Reprinted by permission
See more at http://kohd.org/
Reprinted by permission
See more at http://kohd.org/
The apostle Paul wrote:
“For the time is coming when people will not endure sound teaching, but having itching ears they will accumulate for themselves teachers to suit their own passions, and will turn away from listening to the truth and wander off into myths.” 2 Timothy 4:3-4
We are all susceptible to believing lies at any given time. The world is magical at presenting its counterfeit products as the genuine article. One would assume that because Christians are followers of the Truth, that we would be less susceptible to such lies.
The real truth, however, is that Christians believe many lies. We sometimes don’t even realize that they are lies because they are wrapped up so nicely with what appears to be a “Bible bow.”
There are hundreds of lies Christians believe, either collectively or individually. I chose these five lies because I have personally seen them infiltrate the church, the lives of my friends and family, and my own life.
Here are the Top Five Lies Christians Believe (according to me):
1. Church is not necessary.
In other words, it’s OK to be a lone Christian.
I was a lone Christian for many years. I knew no differently and I honestly didn’t know any better. Somehow in my daily reading of scripture, all the talk of the body and fellowship just flew right past me.
The saddest thing is that it was my lack of accountability and relationship that pushed me to my furthest point away from God. I would wake up every morning and feel hopeless and alone.
2. All Christians need to do is be “good” and act “nice.”
That is what a “good Christian does.” This lie is one of the enemy’s greatest weapons. He wants us to believe that if we just “act” a certain way and keep up appearances (i.e. do good works apart from grace) that we will be OK.
Satan wants to convince us that we are capable, in our own strength, to accomplish God’s will, thereby rejecting the Holy Spirit. We ignore the Holy Spirit and all of His available guidance, power and counsel. We treat the Spirit as either insignificant to create change in our life, or simply irrelevant. We believe wrongly that we can “make it happen.”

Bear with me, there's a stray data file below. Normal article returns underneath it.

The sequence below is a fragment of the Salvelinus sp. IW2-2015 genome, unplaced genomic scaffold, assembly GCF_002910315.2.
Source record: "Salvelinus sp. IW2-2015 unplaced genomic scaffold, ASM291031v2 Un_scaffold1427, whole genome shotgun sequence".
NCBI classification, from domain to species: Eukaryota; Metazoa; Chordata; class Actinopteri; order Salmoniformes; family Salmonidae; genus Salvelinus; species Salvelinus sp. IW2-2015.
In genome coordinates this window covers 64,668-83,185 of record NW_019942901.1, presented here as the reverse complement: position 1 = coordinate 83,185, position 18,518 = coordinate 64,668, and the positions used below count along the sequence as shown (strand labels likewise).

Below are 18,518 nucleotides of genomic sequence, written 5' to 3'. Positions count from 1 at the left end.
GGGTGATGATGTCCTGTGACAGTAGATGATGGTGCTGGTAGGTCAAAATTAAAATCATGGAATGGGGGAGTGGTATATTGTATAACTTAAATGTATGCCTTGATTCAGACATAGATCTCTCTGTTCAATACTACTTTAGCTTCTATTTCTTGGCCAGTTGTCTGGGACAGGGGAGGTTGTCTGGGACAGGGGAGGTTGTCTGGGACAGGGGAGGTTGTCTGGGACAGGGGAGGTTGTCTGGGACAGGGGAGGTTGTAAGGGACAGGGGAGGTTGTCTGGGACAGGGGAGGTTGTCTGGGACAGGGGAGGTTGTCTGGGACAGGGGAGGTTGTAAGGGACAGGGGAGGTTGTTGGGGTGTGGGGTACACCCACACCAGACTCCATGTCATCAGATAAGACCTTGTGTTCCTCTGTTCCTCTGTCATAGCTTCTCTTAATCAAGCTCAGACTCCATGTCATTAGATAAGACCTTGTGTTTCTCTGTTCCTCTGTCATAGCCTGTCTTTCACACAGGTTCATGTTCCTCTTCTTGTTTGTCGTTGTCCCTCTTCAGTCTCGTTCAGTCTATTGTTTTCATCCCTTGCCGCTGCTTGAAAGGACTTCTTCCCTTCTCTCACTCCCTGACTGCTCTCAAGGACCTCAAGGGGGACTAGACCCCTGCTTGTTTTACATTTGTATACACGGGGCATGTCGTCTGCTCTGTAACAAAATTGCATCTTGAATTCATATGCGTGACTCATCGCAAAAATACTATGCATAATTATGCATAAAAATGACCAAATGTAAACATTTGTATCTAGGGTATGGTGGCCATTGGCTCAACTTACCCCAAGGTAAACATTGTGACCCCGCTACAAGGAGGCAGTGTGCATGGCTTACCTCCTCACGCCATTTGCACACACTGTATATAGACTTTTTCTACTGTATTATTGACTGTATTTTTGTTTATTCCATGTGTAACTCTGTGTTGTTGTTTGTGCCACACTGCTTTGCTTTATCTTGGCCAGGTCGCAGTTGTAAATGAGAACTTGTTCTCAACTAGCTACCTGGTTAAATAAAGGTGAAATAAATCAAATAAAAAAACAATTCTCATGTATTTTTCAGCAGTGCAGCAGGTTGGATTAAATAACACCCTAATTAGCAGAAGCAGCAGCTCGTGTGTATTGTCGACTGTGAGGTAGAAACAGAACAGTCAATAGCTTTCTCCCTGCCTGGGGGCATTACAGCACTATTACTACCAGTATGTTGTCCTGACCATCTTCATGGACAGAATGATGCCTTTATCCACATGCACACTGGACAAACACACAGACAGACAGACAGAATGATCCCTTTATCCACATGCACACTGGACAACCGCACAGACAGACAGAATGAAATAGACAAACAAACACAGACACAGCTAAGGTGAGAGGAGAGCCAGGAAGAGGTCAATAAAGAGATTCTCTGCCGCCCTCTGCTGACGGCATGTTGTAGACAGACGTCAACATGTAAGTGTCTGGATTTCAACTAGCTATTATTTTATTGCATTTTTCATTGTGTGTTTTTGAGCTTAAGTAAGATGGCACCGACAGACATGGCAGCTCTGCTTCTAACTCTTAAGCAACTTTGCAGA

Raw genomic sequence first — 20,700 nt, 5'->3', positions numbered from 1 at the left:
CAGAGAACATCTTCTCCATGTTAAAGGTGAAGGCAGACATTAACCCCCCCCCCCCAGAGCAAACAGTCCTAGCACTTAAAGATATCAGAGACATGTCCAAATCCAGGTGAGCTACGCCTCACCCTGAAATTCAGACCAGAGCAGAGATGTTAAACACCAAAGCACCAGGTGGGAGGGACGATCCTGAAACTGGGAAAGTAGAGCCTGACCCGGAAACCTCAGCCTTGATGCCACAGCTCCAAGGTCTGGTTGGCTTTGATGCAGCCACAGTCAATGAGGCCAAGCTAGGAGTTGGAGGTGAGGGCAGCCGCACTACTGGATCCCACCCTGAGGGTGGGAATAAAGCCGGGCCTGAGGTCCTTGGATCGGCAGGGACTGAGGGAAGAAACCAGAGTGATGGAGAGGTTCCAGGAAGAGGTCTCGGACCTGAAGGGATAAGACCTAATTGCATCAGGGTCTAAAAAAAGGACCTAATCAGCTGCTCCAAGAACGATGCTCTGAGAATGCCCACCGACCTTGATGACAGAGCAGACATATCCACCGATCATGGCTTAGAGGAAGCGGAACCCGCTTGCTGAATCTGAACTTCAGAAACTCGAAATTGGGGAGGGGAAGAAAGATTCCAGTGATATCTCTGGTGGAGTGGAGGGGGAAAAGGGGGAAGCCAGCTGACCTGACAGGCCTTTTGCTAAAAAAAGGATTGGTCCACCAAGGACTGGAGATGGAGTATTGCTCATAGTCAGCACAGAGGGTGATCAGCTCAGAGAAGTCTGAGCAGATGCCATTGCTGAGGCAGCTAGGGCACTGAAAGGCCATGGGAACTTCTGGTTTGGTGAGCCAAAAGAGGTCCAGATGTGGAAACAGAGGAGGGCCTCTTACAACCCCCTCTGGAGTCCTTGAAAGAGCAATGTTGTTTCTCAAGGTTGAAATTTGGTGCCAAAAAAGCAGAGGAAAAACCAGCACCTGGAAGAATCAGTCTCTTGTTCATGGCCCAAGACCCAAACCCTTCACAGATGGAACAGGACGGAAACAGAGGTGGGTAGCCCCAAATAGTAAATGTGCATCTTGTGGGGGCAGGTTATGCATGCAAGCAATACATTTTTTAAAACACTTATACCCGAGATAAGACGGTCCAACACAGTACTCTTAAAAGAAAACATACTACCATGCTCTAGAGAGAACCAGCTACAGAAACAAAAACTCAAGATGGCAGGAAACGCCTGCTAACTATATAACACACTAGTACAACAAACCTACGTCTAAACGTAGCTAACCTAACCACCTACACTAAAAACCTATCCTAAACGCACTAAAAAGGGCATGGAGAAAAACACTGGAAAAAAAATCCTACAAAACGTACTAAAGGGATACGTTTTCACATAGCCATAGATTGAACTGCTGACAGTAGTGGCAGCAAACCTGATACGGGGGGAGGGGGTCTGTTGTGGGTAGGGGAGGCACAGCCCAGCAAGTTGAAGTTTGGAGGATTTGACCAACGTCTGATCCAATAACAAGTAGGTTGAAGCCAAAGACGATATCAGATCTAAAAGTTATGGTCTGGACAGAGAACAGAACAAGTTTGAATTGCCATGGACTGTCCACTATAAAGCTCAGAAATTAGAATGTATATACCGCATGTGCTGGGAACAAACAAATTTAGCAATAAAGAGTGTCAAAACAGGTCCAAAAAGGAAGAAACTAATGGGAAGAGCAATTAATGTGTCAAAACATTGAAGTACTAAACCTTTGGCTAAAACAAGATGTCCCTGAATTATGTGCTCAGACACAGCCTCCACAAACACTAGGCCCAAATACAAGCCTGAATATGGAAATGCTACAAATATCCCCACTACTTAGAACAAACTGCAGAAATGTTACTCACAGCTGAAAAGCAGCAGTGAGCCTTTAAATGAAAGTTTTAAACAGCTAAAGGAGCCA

Yet, it is through the Spirit that we are empowered to do God’s work. Likewise, our salvation rests on knowing Christ, loving Him completely, nothing else.
God will not ask if you were a nice person when you stand before Him. He will want to know if you knew His Son.
3. God doesn’t care about your small things.
He is much too busy with all the big issues. I have personally struggled (and still do struggle) with this lie.
Somewhere along the line we convince ourselves that God has got a lot on his plate and so we don’t bother Him with our silly little lives. We pray for others, sure. Or make our own requests known only when they are “big” things, and even then we doubt He might care or actually hear.
But oh how He cares.
He knows the number of hairs on your head. He does not just tolerate you or put up with you. He delights in you. He is overjoyed to hear your voice, calling out to your Abba.
He cares about the details of your lives just as much as the “big picture.” He desires you to let Him into the small spaces where He can take up residence and bring peace.
4. We believe that only pastors or those in “leadership” can, in fact, lead.
Churches use words like pastor, counselor, minister of whatever or lay person. They are essentially stating that you must be a professional to serve or lead within the body.
The beauty, however, of the Body of Christ is that God calls ordinary men to do His extraordinary work.
You do not need a seminary degree, a certificate of training or a title from your church’s administration to serve, disciple or equip those around you. You need three things: willingness, faithfulness and the Holy Spirit.
5. God wants us to be happy.
Happiness in scripture is usually mentioned in terms of a fleeting moment or a temporal, earthly event. Neither the scriptures or Christ (or anyone else for that matter) ever tell us that God wants us to “be happy.” He wants us to be a lot of things: righteous, holy, godly, pure, sanctified, etc … but “happy” ain’t in the list.
It’s cliche, but man is it true: God is more concerned with our holiness than our happiness.
Americans tend to think more in terms of happiness and immediacy than joy and steadfastness. We want God to just rain down good feelings and good times.
The truth, however, is that being happy and content in our daily lives is a byproduct of following Jesus with an obedient heart, but it is not the reason we follow Him.
We give our lives to Him because His sacrifice demands a response. In turn, as we engage with Him and let the Spirit lead, He offers us the abundant life. Abundance in Christ, however, is not synonymous with happiness.
In fact, I would argue that in some ways, being a Christian is actually harder than not. The reward, blessing, peace and fruit, however, far outweigh our temporal sufferings.